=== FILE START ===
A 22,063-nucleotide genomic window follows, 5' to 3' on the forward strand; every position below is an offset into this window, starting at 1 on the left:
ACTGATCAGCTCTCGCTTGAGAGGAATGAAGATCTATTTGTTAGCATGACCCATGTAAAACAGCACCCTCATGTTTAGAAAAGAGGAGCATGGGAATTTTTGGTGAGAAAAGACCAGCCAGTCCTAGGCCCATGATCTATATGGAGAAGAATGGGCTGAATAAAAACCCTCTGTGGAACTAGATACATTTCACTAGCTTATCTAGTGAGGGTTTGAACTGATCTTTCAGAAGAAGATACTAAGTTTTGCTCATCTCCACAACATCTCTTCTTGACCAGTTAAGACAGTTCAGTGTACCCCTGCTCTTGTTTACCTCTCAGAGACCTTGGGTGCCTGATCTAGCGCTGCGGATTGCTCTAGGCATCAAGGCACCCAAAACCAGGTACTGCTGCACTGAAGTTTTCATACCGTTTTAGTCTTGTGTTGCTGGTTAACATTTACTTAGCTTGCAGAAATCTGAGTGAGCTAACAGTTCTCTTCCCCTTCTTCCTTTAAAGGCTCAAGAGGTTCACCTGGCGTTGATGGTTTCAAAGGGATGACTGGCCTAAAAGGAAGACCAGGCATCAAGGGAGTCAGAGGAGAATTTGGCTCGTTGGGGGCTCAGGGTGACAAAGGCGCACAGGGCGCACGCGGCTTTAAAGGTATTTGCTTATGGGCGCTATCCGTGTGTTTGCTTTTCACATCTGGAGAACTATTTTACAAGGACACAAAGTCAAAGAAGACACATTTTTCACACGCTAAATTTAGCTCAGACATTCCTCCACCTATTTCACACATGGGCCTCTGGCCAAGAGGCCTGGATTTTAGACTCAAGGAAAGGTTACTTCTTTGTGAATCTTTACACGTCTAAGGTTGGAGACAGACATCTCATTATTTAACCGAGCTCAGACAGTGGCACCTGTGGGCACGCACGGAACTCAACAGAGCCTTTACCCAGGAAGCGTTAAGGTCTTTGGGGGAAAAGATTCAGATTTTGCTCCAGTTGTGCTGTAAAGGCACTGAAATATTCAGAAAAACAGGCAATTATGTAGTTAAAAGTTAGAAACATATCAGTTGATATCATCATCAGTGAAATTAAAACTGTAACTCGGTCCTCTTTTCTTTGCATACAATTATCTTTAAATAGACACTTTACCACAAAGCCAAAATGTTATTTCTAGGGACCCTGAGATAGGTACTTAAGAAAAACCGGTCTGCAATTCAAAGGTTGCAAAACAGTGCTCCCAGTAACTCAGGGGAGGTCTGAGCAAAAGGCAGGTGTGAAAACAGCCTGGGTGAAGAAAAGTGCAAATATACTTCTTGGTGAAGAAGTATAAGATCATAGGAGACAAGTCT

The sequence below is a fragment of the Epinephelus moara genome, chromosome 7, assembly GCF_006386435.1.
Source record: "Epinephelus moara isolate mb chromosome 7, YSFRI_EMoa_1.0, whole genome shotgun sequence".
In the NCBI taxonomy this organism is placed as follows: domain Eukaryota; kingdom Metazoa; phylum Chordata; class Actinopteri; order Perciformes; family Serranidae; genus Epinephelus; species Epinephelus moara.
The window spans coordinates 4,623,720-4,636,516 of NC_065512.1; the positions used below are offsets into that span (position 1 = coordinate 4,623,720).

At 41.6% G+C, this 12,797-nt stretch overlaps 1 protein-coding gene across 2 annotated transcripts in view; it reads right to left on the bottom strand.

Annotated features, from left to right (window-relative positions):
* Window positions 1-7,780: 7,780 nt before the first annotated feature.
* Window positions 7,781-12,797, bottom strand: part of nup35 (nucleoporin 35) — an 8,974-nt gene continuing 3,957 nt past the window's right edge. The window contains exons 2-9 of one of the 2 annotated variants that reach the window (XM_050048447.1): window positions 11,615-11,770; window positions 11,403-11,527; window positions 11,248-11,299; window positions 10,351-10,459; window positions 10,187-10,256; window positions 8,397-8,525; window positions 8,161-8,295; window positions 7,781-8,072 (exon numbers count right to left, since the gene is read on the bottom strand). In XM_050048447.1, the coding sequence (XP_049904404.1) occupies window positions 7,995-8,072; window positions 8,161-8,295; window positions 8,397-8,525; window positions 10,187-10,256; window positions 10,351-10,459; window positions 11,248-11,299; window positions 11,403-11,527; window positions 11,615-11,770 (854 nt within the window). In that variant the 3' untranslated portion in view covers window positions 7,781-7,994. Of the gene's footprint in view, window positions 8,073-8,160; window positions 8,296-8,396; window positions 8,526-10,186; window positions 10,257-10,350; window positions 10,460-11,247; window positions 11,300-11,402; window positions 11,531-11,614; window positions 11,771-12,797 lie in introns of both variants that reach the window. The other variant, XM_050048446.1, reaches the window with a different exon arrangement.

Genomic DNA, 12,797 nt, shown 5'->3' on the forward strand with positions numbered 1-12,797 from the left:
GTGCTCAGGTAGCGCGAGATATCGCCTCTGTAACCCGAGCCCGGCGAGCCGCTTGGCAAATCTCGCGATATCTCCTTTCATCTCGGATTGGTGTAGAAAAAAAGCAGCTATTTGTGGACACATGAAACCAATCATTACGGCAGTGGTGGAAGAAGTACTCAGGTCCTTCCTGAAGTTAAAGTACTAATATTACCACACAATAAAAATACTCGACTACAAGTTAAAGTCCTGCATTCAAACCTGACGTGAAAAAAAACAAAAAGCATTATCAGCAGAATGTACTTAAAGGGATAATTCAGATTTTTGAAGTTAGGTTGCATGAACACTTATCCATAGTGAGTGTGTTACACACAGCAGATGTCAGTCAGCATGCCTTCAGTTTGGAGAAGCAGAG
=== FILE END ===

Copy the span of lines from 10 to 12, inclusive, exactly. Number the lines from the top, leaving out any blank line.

* Window positions 7,781-12,797, bottom strand: part of nup35 (nucleoporin 35) — an 8,974-nt gene continuing 3,957 nt past the window's right edge. The window contains exons 2-9 of one of the 2 annotated variants that reach the window (XM_050048447.1): window positions 11,615-11,770; window positions 11,403-11,527; window positions 11,248-11,299; window positions 10,351-10,459; window positions 10,187-10,256; window positions 8,397-8,525; window positions 8,161-8,295; window positions 7,781-8,072 (exon numbers count right to left, since the gene is read on the bottom strand). In XM_050048447.1, the coding sequence (XP_049904404.1) occupies window positions 7,995-8,072; window positions 8,161-8,295; window positions 8,397-8,525; window positions 10,187-10,256; window positions 10,351-10,459; window positions 11,248-11,299; window positions 11,403-11,527; window positions 11,615-11,770 (854 nt within the window). In that variant the 3' untranslated portion in view covers window positions 7,781-7,994. Of the gene's footprint in view, window positions 8,073-8,160; window positions 8,296-8,396; window positions 8,526-10,186; window positions 10,257-10,350; window positions 10,460-11,247; window positions 11,300-11,402; window positions 11,531-11,614; window positions 11,771-12,797 lie in introns of both variants that reach the window. The other variant, XM_050048446.1, reaches the window with a different exon arrangement.

Genomic DNA, 12,797 nt, shown 5'->3' on the forward strand with positions numbered 1-12,797 from the left:
GTGCTCAGGTAGCGCGAGATATCGCCTCTGTAACCCGAGCCCGGCGAGCCGCTTGGCAAATCTCGCGATATCTCCTTTCATCTCGGATTGGTGTAGAAAAAAAGCAGCTATTTGTGGACACATGAAACCAATCATTACGGCAGTGGTGGAAGAAGTACTCAGGTCCTTCCTGAAGTTAAAGTACTAATATTACCACACAATAAAAATACTCGACTACAAGTTAAAGTCCTGCATTCAAACCTGACGTGAAAAAAAACAAAAAGCATTATCAGCAGAATGTACTTAAAGGGATAATTCAGATTTTTGAAGTTAGGTTGCATGAACACTTATCCATAGTGAGTGTGTTACACACAGCAGATGTCAGTCAGCATGCCTTCAGTTTGGAGAAGCAGAG